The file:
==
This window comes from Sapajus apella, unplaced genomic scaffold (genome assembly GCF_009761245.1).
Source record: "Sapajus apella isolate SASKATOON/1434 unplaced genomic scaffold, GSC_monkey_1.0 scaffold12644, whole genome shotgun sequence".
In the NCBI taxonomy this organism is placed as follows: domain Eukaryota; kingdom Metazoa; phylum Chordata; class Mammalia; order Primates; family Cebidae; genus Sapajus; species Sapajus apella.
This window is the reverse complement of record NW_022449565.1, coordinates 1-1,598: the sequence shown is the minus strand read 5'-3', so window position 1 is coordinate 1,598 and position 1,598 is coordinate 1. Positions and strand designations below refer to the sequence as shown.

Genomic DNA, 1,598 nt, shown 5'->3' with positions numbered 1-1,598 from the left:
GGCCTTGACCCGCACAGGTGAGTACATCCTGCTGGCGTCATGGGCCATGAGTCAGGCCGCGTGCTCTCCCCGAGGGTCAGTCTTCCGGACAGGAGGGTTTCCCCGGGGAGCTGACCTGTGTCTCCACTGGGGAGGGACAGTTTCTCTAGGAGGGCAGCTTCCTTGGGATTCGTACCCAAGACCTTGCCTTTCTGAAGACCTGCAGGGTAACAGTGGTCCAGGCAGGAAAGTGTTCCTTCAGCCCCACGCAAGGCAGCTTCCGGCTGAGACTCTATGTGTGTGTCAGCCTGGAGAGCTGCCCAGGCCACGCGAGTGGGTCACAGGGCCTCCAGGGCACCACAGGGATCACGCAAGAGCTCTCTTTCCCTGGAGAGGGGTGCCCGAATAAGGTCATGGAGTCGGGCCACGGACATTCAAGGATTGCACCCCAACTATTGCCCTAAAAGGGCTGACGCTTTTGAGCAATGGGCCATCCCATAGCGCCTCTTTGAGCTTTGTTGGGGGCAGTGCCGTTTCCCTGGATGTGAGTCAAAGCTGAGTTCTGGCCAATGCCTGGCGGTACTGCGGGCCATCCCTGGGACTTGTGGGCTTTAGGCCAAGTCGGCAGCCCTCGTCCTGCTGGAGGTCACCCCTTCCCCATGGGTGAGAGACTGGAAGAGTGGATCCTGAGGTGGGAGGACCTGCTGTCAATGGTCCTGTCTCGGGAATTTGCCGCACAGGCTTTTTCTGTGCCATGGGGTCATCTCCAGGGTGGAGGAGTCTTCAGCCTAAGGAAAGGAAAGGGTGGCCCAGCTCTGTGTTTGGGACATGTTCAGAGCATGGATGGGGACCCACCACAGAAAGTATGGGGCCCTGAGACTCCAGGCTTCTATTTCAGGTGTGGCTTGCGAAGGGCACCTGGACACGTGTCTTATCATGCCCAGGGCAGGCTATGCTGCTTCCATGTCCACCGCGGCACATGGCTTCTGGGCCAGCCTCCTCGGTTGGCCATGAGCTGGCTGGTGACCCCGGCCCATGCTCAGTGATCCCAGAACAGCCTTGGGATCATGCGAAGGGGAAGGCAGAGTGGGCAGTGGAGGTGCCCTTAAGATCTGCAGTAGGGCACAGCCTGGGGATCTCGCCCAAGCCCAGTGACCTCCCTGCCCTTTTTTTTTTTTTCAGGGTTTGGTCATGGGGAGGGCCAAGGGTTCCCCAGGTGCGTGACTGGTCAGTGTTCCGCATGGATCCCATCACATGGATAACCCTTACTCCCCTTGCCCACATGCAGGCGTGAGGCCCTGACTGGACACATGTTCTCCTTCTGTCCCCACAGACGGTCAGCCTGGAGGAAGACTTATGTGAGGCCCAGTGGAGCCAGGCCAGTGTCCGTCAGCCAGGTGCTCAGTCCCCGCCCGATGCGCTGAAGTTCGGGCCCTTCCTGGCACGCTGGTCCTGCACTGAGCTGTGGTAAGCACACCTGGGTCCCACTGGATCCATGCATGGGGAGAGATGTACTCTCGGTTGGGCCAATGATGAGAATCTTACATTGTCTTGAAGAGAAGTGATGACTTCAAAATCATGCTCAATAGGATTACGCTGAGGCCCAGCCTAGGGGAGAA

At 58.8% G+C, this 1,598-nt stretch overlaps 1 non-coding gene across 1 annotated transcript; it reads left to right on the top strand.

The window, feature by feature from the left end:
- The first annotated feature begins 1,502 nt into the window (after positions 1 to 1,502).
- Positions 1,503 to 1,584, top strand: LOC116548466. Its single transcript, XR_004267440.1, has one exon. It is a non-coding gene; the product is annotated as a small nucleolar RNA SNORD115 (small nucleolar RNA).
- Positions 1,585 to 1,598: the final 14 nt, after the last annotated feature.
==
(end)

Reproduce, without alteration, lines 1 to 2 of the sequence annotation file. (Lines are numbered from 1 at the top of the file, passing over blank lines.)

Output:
This window comes from Sapajus apella, unplaced genomic scaffold (genome assembly GCF_009761245.1).
Source record: "Sapajus apella isolate SASKATOON/1434 unplaced genomic scaffold, GSC_monkey_1.0 scaffold12644, whole genome shotgun sequence".